Sounders FC

In big moments, it could be the ‘small’ stars who determine MLS Cup victor

Toronto FC forward Sebastian Giovinco (10) gets past Montreal Impact defender Ambroise Oyongo during the second half of the second leg of MLS Eastern Conference championship on Nov. 30. Giovinco leads Toronto against Seattle in the MLS Cup on Saturday.
Toronto FC forward Sebastian Giovinco (10) gets past Montreal Impact defender Ambroise Oyongo during the second half of the second leg of MLS Eastern Conference championship on Nov. 30. Giovinco leads Toronto against Seattle in the MLS Cup on Saturday. The Associated Press

When in doubt, look for No. 10.

On both sides.

Toronto FC’s Sebastian Giovinco and Seattle Sounders FC’s Nicolas Lodeiro are not big in stature or personality. But they carry an enormous game-changing reputation into the 21st MLS Cup on Saturday (5 p.m., Ch. 13) at BMO Field in Toronto.

And how these two create offense — their own or for others — is key to which team will win its first MLS championship.

“One of the interesting storylines to this match is Nico and Giovinco and their value to their respective teams,” Sounders coach Brian Schmetzer said.

“Defenders have to be on their toes. Nico makes sharp, quick turns. Giovinco does the same. They’re a little different, though. Giovinco is a scorer. Nico has scored his fair share of goals, but Nico can put in those final passes.”

All Giovinco, 29, has done is wow observers in his first two years in the MLS. In 2015, the Italian forward set a league record for most combined goals and assists (38) to win the league’s MVP award. This season, he followed that up by scoring 17 goals and recording 15 assists for the Reds.

Some pundits consider him the best player in his prime to ever play in North America.

Lodeiro has been on the MLS scene since July but has quickly gained recognition as a top playmaking midfielder. He led the Sounders’ turnaround from ninth place in the Western Conference to the No. 4 seed by recording four goals and eight assists in just 13 games.

In these MLS playoffs, each has scored four goals in five matches. That’s big production from pint-sized players. Lodeiro is 5-foot-7, 150 pounds; Giovinco is smaller at 5-4, 130.

“They’re both top players, and they see the game differently than most,” Sounders defender Brad Evans said. “They are deadly in small spaces. And they pop up in different parts of the field. That makes it difficult (to defend them).

“(Giovinco) has the freedom ... to float wherever he wants to create (two-on-ones) or (three-on-twos). It is a good system. But this is also a good system for Nico. You play to the strengths of your best players, and I think both teams do that.”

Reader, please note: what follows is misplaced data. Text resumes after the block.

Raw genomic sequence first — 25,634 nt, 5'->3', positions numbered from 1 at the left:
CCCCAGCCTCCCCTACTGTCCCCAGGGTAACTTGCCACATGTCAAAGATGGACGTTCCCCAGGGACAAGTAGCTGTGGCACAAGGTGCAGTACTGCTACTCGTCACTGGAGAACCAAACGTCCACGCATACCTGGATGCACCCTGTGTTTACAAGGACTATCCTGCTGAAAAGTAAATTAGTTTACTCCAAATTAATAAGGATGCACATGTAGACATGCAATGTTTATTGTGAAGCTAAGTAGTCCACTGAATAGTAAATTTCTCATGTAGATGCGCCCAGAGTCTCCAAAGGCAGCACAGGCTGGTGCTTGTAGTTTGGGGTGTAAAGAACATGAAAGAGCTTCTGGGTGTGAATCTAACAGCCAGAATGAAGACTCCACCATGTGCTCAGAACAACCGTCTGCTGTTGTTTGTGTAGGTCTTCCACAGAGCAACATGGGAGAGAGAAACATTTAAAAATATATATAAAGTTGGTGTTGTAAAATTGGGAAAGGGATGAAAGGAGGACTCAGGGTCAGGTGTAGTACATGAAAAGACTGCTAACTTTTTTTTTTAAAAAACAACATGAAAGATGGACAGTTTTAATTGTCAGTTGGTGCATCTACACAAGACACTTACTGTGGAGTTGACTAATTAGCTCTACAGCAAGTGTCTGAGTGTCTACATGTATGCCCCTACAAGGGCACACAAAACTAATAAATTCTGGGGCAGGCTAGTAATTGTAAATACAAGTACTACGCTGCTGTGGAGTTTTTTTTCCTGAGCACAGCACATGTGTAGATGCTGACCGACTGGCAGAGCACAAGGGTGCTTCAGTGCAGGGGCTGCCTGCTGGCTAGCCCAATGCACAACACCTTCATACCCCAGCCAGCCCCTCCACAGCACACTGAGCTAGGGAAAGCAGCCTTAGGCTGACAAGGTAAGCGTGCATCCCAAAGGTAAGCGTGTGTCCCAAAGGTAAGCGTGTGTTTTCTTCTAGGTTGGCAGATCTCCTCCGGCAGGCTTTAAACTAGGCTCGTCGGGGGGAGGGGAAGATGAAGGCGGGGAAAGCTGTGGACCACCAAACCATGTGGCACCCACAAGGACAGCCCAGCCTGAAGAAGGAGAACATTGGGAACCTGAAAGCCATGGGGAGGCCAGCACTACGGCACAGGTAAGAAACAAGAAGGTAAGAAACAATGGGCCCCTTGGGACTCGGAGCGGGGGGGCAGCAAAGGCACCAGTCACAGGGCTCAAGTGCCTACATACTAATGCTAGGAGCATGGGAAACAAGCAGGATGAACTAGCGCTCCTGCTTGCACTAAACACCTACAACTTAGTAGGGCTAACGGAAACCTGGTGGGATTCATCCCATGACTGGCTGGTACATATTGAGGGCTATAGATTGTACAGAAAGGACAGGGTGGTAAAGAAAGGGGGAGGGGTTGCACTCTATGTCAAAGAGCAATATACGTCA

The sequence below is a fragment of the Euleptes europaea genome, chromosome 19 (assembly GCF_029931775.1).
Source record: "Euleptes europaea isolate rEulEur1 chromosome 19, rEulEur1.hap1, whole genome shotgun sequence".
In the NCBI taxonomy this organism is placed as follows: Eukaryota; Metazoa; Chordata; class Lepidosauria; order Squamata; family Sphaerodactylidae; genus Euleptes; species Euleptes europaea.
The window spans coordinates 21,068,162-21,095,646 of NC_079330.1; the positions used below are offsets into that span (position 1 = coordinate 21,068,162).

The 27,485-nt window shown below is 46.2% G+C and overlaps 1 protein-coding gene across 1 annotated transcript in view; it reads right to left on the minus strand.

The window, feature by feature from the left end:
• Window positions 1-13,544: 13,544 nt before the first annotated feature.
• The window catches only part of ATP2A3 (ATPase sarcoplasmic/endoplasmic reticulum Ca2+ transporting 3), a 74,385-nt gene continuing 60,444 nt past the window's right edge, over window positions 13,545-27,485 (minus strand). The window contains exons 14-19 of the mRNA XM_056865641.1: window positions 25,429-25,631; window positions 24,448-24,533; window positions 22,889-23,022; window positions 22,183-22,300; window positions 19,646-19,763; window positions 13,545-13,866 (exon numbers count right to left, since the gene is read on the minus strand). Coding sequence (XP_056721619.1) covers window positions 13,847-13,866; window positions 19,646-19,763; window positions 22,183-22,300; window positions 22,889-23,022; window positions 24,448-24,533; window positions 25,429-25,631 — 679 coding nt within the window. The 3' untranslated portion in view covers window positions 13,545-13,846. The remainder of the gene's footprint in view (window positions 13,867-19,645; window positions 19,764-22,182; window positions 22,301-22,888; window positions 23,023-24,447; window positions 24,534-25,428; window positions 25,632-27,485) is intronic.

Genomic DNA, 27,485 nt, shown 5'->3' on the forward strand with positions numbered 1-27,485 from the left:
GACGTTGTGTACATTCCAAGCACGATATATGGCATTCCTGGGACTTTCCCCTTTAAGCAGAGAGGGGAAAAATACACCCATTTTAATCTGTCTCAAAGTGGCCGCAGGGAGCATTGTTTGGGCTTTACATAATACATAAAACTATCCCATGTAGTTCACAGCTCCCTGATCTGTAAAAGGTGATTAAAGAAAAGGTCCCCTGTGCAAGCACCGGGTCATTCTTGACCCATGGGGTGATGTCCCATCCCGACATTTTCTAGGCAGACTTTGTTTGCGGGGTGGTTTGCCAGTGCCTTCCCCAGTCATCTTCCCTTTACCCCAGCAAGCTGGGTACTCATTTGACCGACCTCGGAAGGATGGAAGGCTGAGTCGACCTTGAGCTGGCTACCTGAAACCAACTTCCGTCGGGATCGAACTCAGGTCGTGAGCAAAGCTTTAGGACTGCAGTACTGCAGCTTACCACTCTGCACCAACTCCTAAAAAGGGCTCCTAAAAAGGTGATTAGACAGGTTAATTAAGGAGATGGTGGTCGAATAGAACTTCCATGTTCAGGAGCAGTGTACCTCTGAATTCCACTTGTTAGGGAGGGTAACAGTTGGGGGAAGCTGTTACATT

Giovinco developed in the academy of Italian powerhouse Juventus, playing for its top professional squad on three separate occasions before signing what was then the richest MLS contract (five-year, $35.8 million) with Toronto FC in 2015.

He arrived in Greg Vanney’s first full season as the club’s coach. Even now, Vanney is amazed at Giovinco’s skills.

“Sometimes in training, we catch ourselves laughing at some of the things he pulls off,” Vanney said. “He pulls them off in a way that looks so simple. And for the guys who have been around the team for a long time ... they go, ‘It’s not quite that simple.’ Everybody, for sure, appreciates the things he’s capable of doing from a technical aspect.”

Giovinco applies constant pressure on defense with his unrivaled foot skill and acceleration to move around and past defenders.

“He is so quick and small, it is tough to keep him in front of you,” said Seattle defender Chad Marshall, noting that the times you get in Giovinco’s way, he bounces off the contact and constantly draws fouls.

“It is going to have to be a team effort to deal with him.”

Lodeiro was asked earlier this week if he saw any fair comparison between himself and his Toronto TC counterpart.

“We are completely different players,” Lodeiro said. “The only thing we are alike is we are short in stature.”

“I like the way (Giovinco) faces up on defenders,” he continued. “He brings (the ball) up and faces them without any fear.”

That’s similar in fashion to what Lodeiro has shown during his brief time in the MLS after nearly two seasons with Boca Juniors in Argentina.

“Technically, they both are very good players,” Vanney said. “Are their skill sets the same? Not exactly. But I do think there is some crossover between what each of them is capable of doing.”

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